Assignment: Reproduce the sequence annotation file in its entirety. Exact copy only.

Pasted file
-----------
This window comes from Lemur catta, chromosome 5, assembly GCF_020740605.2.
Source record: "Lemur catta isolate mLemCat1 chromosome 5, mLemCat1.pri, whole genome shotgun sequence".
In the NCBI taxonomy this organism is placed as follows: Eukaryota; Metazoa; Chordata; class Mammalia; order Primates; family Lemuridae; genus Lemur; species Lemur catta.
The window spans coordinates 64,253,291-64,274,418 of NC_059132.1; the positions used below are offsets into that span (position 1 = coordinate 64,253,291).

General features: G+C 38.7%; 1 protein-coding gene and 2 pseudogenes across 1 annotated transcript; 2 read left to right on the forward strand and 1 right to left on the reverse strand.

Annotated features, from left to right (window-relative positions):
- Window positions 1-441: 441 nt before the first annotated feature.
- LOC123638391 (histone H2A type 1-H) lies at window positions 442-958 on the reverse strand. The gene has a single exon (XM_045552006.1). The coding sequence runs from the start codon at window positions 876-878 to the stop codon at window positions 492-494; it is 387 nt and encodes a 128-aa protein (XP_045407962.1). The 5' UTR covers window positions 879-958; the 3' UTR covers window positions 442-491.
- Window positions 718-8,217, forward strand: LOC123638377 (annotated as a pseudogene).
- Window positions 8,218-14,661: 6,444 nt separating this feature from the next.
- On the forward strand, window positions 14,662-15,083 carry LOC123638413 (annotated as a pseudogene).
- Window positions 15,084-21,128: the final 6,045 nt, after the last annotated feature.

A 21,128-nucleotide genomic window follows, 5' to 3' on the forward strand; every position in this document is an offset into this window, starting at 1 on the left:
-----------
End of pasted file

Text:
This window comes from Lemur catta, chromosome 5, assembly GCF_020740605.2.
Source record: "Lemur catta isolate mLemCat1 chromosome 5, mLemCat1.pri, whole genome shotgun sequence".
In the NCBI taxonomy this organism is placed as follows: Eukaryota; Metazoa; Chordata; class Mammalia; order Primates; family Lemuridae; genus Lemur; species Lemur catta.
The window spans coordinates 64,253,291-64,274,418 of NC_059132.1; the positions used below are offsets into that span (position 1 = coordinate 64,253,291).

General features: G+C 38.7%; 1 protein-coding gene and 2 pseudogenes across 1 annotated transcript; 2 read left to right on the forward strand and 1 right to left on the reverse strand.

Annotated features, from left to right (window-relative positions):
- Window positions 1-441: 441 nt before the first annotated feature.
- LOC123638391 (histone H2A type 1-H) lies at window positions 442-958 on the reverse strand. The gene has a single exon (XM_045552006.1). The coding sequence runs from the start codon at window positions 876-878 to the stop codon at window positions 492-494; it is 387 nt and encodes a 128-aa protein (XP_045407962.1). The 5' UTR covers window positions 879-958; the 3' UTR covers window positions 442-491.
- Window positions 718-8,217, forward strand: LOC123638377 (annotated as a pseudogene).
- Window positions 8,218-14,661: 6,444 nt separating this feature from the next.
- On the forward strand, window positions 14,662-15,083 carry LOC123638413 (annotated as a pseudogene).
- Window positions 15,084-21,128: the final 6,045 nt, after the last annotated feature.

A 21,128-nucleotide genomic window follows, 5' to 3' on the forward strand; every position in this document is an offset into this window, starting at 1 on the left: